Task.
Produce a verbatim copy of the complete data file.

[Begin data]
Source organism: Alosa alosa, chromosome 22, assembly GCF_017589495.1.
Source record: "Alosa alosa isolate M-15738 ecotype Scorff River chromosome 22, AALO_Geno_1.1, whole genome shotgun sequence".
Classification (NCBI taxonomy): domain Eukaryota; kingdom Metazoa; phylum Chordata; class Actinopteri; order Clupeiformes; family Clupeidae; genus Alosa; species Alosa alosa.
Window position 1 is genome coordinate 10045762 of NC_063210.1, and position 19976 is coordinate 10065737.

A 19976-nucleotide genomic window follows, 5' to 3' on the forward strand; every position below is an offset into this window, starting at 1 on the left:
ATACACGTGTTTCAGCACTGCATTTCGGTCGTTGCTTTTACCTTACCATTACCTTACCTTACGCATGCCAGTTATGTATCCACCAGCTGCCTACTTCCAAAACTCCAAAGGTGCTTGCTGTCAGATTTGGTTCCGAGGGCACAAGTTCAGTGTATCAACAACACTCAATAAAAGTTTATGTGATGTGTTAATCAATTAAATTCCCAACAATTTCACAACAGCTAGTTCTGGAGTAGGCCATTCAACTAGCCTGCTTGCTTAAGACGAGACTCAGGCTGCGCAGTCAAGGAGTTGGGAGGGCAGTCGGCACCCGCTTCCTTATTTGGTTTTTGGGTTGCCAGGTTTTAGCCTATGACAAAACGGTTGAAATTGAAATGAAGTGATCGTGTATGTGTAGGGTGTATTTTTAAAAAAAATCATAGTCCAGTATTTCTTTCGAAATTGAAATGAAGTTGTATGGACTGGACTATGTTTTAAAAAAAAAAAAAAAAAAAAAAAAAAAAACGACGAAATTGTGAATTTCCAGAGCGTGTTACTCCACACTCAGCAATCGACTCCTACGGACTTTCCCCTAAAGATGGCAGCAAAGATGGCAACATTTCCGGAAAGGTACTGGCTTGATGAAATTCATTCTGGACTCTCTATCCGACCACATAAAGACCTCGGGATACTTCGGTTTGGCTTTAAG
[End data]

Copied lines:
Source organism: Alosa alosa, chromosome 22, assembly GCF_017589495.1.
Source record: "Alosa alosa isolate M-15738 ecotype Scorff River chromosome 22, AALO_Geno_1.1, whole genome shotgun sequence".
Classification (NCBI taxonomy): domain Eukaryota; kingdom Metazoa; phylum Chordata; class Actinopteri; order Clupeiformes; family Clupeidae; genus Alosa; species Alosa alosa.
Window position 1 is genome coordinate 10045762 of NC_063210.1, and position 19976 is coordinate 10065737.

A 19976-nucleotide genomic window follows, 5' to 3' on the forward strand; every position below is an offset into this window, starting at 1 on the left:
ATACACGTGTTTCAGCACTGCATTTCGGTCGTTGCTTTTACCTTACCATTACCTTACCTTACGCATGCCAGTTATGTATCCACCAGCTGCCTACTTCCAAAACTCCAAAGGTGCTTGCTGTCAGATTTGGTTCCGAGGGCACAAGTTCAGTGTATCAACAACACTCAATAAAAGTTTATGTGATGTGTTAATCAATTAAATTCCCAACAATTTCACAACAGCTAGTTCTGGAGTAGGCCATTCAACTAGCCTGCTTGCTTAAGACGAGACTCAGGCTGCGCAGTCAAGGAGTTGGGAGGGCAGTCGGCACCCGCTTCCTTATTTGGTTTTTGGGTTGCCAGGTTTTAGCCTATGACAAAACGGTTGAAATTGAAATGAAGTGATCGTGTATGTGTAGGGTGTATTTTTAAAAAAAATCATAGTCCAGTATTTCTTTCGAAATTGAAATGAAGTTGTATGGACTGGACTATGTTTTAAAAAAAAAAAAAAAAAAAAAAAAAAAAACGACGAAATTGTGAATTTCCAGAGCGTGTTACTCCACACTCAGCAATCGACTCCTACGGACTTTCCCCTAAAGATGGCAGCAAAGATGGCAACATTTCCGGAAAGGTACTGGCTTGATGAAATTCATTCTGGACTCTCTATCCGACCACATAAAGACCTCGGGATACTTCGGTTTGGCTTTAAG